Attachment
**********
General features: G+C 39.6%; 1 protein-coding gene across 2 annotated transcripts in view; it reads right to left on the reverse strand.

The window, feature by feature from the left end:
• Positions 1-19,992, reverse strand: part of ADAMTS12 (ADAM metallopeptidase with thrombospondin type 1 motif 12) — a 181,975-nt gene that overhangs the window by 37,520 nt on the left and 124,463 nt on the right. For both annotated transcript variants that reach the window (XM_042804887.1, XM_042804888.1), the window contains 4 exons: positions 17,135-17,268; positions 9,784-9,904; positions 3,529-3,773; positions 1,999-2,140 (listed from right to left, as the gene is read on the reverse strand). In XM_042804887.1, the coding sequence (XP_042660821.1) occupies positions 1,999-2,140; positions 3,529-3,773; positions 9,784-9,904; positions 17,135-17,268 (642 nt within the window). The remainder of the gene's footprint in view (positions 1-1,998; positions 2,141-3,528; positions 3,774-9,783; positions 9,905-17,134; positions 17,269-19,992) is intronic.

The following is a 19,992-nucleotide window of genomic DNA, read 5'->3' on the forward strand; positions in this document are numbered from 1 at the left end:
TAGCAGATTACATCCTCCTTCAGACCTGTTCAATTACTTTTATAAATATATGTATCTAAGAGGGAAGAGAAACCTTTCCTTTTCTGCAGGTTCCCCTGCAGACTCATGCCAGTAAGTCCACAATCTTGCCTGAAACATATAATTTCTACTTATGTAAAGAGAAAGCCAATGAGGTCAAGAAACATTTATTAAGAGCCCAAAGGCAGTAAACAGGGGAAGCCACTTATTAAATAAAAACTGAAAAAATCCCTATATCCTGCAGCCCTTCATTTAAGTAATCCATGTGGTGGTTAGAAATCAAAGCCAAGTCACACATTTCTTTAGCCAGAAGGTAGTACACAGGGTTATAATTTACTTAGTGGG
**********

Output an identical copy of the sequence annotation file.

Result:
General features: G+C 39.6%; 1 protein-coding gene across 2 annotated transcripts in view; it reads right to left on the reverse strand.

The window, feature by feature from the left end:
• Positions 1-19,992, reverse strand: part of ADAMTS12 (ADAM metallopeptidase with thrombospondin type 1 motif 12) — a 181,975-nt gene that overhangs the window by 37,520 nt on the left and 124,463 nt on the right. For both annotated transcript variants that reach the window (XM_042804887.1, XM_042804888.1), the window contains 4 exons: positions 17,135-17,268; positions 9,784-9,904; positions 3,529-3,773; positions 1,999-2,140 (listed from right to left, as the gene is read on the reverse strand). In XM_042804887.1, the coding sequence (XP_042660821.1) occupies positions 1,999-2,140; positions 3,529-3,773; positions 9,784-9,904; positions 17,135-17,268 (642 nt within the window). The remainder of the gene's footprint in view (positions 1-1,998; positions 2,141-3,528; positions 3,774-9,783; positions 9,905-17,134; positions 17,269-19,992) is intronic.

The following is a 19,992-nucleotide window of genomic DNA, read 5'->3' on the forward strand; positions in this document are numbered from 1 at the left end:
TAGCAGATTACATCCTCCTTCAGACCTGTTCAATTACTTTTATAAATATATGTATCTAAGAGGGAAGAGAAACCTTTCCTTTTCTGCAGGTTCCCCTGCAGACTCATGCCAGTAAGTCCACAATCTTGCCTGAAACATATAATTTCTACTTATGTAAAGAGAAAGCCAATGAGGTCAAGAAACATTTATTAAGAGCCCAAAGGCAGTAAACAGGGGAAGCCACTTATTAAATAAAAACTGAAAAAATCCCTATATCCTGCAGCCCTTCATTTAAGTAATCCATGTGGTGGTTAGAAATCAAAGCCAAGTCACACATTTCTTTAGCCAGAAGGTAGTACACAGGGTTATAATTTACTTAGTGGG